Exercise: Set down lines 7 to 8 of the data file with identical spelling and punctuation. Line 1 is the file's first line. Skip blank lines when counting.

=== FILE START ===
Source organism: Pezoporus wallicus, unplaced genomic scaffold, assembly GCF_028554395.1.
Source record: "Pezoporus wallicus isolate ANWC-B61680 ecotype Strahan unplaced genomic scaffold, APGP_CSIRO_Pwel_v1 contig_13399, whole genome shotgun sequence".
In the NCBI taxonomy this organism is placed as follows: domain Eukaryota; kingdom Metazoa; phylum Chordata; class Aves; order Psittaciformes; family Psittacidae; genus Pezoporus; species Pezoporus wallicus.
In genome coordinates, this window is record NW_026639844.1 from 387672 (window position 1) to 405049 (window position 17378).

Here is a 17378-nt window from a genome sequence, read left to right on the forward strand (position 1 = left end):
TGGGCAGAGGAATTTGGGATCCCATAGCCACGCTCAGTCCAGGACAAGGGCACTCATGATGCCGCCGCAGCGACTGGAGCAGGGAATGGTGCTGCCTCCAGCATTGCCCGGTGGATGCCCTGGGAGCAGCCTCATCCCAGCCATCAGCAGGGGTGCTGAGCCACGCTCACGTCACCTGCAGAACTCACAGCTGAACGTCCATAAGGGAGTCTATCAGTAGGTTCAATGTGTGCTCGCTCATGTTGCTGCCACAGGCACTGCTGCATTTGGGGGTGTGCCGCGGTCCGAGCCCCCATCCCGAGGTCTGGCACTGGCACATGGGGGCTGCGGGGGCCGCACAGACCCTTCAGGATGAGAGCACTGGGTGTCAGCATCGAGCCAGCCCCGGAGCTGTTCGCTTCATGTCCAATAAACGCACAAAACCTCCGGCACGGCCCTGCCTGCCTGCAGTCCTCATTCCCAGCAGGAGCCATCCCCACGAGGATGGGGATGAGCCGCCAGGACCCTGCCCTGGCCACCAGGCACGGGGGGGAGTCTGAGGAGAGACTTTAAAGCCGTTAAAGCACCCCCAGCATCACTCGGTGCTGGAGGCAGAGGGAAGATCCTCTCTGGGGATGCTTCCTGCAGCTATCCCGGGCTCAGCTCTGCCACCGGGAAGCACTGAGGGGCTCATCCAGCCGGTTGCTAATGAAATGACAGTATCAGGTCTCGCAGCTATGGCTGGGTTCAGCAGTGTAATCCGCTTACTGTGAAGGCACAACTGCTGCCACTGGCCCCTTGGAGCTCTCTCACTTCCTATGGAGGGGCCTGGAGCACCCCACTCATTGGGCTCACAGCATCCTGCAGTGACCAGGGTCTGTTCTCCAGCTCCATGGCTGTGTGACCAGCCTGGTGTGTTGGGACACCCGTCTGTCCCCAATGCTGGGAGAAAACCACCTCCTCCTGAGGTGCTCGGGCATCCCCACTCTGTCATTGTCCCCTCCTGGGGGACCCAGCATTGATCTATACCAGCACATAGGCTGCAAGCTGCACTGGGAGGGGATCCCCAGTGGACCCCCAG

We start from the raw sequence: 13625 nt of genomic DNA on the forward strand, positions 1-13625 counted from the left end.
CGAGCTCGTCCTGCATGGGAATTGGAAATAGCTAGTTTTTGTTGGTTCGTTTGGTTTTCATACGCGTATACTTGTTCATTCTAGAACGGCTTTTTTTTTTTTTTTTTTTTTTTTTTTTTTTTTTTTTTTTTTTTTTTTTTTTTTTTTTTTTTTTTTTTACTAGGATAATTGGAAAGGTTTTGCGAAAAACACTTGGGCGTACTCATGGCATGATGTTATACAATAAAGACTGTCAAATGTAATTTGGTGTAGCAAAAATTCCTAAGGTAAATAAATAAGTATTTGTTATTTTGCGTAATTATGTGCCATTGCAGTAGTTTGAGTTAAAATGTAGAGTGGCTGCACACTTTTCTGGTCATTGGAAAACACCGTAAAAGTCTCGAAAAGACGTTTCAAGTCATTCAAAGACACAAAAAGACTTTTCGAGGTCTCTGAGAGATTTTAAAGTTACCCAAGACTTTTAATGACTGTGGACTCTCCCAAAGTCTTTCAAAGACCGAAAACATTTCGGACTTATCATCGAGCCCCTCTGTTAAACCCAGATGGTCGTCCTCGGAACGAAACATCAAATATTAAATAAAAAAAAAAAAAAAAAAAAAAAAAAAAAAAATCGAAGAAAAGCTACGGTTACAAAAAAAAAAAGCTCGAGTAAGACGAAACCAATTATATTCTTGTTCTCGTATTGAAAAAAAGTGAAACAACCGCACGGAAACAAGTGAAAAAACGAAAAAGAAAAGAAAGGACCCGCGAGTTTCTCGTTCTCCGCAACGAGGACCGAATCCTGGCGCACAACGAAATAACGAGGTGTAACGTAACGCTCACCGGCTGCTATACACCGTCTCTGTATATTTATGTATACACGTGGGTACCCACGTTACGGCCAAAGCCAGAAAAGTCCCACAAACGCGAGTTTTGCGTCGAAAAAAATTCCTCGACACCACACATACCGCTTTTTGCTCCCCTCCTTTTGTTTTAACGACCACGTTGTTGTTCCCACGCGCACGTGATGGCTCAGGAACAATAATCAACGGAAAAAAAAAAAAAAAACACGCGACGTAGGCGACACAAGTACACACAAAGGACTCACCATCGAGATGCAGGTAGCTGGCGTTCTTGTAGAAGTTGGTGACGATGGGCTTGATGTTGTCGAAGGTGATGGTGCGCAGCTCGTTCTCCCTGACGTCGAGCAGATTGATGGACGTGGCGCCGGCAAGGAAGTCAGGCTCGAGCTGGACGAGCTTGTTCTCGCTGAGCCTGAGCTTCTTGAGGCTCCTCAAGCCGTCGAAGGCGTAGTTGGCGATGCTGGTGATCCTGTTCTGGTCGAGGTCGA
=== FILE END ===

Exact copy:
We start from the raw sequence: 13625 nt of genomic DNA on the forward strand, positions 1-13625 counted from the left end.
CGAGCTCGTCCTGCATGGGAATTGGAAATAGCTAGTTTTTGTTGGTTCGTTTGGTTTTCATACGCGTATACTTGTTCATTCTAGAACGGCTTTTTTTTTTTTTTTTTTTTTTTTTTTTTTTTTTTTTTTTTTTTTTTTTTTTTTTTTTTTTTTTTTTTACTAGGATAATTGGAAAGGTTTTGCGAAAAACACTTGGGCGTACTCATGGCATGATGTTATACAATAAAGACTGTCAAATGTAATTTGGTGTAGCAAAAATTCCTAAGGTAAATAAATAAGTATTTGTTATTTTGCGTAATTATGTGCCATTGCAGTAGTTTGAGTTAAAATGTAGAGTGGCTGCACACTTTTCTGGTCATTGGAAAACACCGTAAAAGTCTCGAAAAGACGTTTCAAGTCATTCAAAGACACAAAAAGACTTTTCGAGGTCTCTGAGAGATTTTAAAGTTACCCAAGACTTTTAATGACTGTGGACTCTCCCAAAGTCTTTCAAAGACCGAAAACATTTCGGACTTATCATCGAGCCCCTCTGTTAAACCCAGATGGTCGTCCTCGGAACGAAACATCAAATATTAAATAAAAAAAAAAAAAAAAAAAAAAAAAAAAAAAATCGAAGAAAAGCTACGGTTACAAAAAAAAAAAGCTCGAGTAAGACGAAACCAATTATATTCTTGTTCTCGTATTGAAAAAAAGTGAAACAACCGCACGGAAACAAGTGAAAAAACGAAAAAGAAAAGAAAGGACCCGCGAGTTTCTCGTTCTCCGCAACGAGGACCGAATCCTGGCGCACAACGAAATAACGAGGTGTAACGTAACGCTCACCGGCTGCTATACACCGTCTCTGTATATTTATGTATACACGTGGGTACCCACGTTACGGCCAAAGCCAGAAAAGTCCCACAAACGCGAGTTTTGCGTCGAAAAAAATTCCTCGACACCACACATACCGCTTTTTGCTCCCCTCCTTTTGTTTTAACGACCACGTTGTTGTTCCCACGCGCACGTGATGGCTCAGGAACAATAATCAACGGAAAAAAAAAAAAAAAACACGCGACGTAGGCGACACAAGTACACACAAAGGACTCACCATCGAGATGCAGGTAGCTGGCGTTCTTGTAGAAGTTGGTGACGATGGGCTTGATGTTGTCGAAGGTGATGGTGCGCAGCTCGTTCTCCCTGACGTCGAGCAGATTGATGGACGTGGCGCCGGCAAGGAAGTCAGGCTCGAGCTGGACGAGCTTGTTCTCGCTGAGCCTGAGCTTCTTGAGGCTCCTCAAGCCGTCGAAGGCGTAGTTGGCGATGCTGGTGATCCTGTTCTGGTCGAGGTCGA